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High-Performance Applications with Microservices

High-Performance Applications with Microservices

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Fiifi Baidoo
·Apr 20, 2022·

7 min read

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Microservices are an excellent choice for high-performance applications. They allow you to distribute the load and handle increased demand without breaking or slowing down. This blog post will discuss microservices and how you can use them to create high-performance applications. We will also discuss some of the benefits and challenges of using microservices.

High-performance applications can handle a high load without breaking or slowing down. Microservices are an excellent choice for high-performance applications. If you are designing a new application or looking to improve the performance of an existing legacy or monolithic application, you might want to consider migrating to microservices.

Designing your application using microservices will allow you to break down your workload into smaller, more manageable chunks. Before further discussing microservices, we will quickly look at monolithic applications and our options when designing high-performance applications.

Monolithic Applications

A monolithic application is a software application composed of different modules combined into a single, large unit. This unit is usually a self-contained software package that performs all the required functions of the application.

Monolithic applications are popular because they are easy to develop (not all the time) and can be deployed quickly (debatable). They are also easy to test and maintain (again, debatable). However, monolithic applications have a few drawbacks.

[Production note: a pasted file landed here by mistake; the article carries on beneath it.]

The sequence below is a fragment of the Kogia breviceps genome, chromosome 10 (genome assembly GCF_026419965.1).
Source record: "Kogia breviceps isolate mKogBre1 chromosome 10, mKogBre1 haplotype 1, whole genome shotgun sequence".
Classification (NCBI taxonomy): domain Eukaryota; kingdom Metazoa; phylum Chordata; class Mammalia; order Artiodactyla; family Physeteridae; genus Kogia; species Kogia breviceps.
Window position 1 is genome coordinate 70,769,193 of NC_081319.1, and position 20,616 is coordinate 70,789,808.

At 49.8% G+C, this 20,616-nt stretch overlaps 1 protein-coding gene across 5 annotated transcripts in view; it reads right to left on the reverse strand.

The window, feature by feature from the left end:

The first drawback is that they can be challenging to scale and maintain. When the demand for the application increases, you must scale the entire application. This challenge can be expensive and time-consuming. The second drawback is that monolithic applications are difficult to update. As the application grows, adding new features or changing the codebase becomes more challenging. When a new feature is added or an existing feature is modified, the developer must redeploy the entire application. This process can cause downtime for the application and be disruptive for users, leading to performance and reliability problems over time.

The third drawback is that monolithic applications are difficult to divide into smaller units for development purposes, making it difficult for developers to simultaneously work on different parts of the codebase.

An excellent place to start is to convert a monolithic service or application into microservices. However, I would recommend taking this step slowly. You may Lift & Shift or Replatform your monolith application before Rebuilding it as microservices if yet to be moved to the cloud. The DevOps approach is to migrate from one architecture style to the next. This gradual migration approach will allow you to gradually get your feet wet with microservices while mitigating the risks of unavoidable errors.

Microservices

So, what are microservices? And how can they be used to create high-performance applications? Microservices are a software architectural style that breaks down an application into more minor, independent services. These services are self-contained with their interface and can be deployed and scaled independently.